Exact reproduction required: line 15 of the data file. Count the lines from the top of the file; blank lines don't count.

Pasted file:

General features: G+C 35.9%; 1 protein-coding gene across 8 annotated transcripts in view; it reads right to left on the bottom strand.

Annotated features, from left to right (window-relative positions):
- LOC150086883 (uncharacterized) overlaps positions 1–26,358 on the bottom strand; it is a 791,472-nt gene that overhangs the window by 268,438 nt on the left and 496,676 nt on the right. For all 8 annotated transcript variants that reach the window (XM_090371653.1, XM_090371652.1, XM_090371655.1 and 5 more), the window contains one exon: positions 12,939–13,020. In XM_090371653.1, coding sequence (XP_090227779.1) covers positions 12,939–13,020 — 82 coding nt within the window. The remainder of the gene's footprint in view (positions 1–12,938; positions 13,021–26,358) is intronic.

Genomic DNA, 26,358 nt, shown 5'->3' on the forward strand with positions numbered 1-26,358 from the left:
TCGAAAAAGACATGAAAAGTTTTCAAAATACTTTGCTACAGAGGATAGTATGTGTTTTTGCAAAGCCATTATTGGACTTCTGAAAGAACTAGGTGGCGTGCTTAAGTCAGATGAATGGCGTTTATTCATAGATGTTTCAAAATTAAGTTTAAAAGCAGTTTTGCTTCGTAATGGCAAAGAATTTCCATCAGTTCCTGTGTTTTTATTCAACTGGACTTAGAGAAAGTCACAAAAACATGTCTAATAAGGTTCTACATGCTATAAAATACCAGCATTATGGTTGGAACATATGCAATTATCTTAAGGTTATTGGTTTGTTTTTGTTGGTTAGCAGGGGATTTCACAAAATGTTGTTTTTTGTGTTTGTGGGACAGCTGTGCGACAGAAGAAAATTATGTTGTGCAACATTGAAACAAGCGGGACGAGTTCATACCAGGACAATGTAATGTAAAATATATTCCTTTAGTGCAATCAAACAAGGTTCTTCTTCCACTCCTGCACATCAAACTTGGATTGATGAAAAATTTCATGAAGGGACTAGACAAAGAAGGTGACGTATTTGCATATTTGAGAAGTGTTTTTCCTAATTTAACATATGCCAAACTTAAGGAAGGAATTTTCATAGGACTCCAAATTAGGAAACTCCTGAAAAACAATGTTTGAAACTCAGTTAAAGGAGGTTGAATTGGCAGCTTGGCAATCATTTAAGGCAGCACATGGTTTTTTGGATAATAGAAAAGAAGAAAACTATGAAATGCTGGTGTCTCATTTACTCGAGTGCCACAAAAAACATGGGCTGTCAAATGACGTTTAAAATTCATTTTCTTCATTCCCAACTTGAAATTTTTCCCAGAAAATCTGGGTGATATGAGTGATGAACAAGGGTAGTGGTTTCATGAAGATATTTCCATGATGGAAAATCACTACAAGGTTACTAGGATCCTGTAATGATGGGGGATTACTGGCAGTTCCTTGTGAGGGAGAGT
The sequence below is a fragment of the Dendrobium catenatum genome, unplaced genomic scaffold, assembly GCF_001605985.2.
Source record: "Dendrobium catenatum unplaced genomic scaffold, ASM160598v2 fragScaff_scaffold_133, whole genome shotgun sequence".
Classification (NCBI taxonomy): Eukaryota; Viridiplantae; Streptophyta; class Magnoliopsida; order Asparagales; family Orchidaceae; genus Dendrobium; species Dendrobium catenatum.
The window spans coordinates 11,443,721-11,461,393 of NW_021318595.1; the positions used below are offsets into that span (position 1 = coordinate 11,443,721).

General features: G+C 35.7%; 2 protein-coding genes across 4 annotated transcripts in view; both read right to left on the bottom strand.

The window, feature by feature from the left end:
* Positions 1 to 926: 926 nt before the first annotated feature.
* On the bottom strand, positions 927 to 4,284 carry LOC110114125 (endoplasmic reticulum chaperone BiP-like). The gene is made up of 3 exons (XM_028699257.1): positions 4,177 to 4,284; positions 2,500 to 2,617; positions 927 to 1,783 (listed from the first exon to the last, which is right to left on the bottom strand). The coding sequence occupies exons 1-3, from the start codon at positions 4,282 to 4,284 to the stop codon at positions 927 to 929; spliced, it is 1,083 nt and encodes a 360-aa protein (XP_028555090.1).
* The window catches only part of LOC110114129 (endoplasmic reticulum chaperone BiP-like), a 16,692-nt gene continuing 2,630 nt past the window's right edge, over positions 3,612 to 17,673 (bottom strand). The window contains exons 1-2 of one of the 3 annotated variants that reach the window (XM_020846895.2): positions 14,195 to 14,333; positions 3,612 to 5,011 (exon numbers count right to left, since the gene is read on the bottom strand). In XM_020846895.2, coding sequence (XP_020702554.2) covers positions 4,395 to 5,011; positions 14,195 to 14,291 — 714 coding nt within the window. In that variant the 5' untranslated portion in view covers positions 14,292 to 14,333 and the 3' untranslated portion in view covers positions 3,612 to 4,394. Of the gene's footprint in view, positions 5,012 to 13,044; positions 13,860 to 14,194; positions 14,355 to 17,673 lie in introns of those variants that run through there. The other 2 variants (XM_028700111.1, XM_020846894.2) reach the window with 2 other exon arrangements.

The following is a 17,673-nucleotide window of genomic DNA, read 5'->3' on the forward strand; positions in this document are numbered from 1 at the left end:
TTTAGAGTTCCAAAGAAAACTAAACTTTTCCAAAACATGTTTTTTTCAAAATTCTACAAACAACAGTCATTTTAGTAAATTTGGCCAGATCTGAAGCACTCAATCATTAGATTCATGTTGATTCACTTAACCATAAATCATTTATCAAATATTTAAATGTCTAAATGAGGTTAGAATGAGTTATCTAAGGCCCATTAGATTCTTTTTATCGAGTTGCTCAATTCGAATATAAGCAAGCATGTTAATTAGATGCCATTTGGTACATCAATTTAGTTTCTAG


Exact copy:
The following is a 17,673-nucleotide window of genomic DNA, read 5'->3' on the forward strand; positions in this document are numbered from 1 at the left end: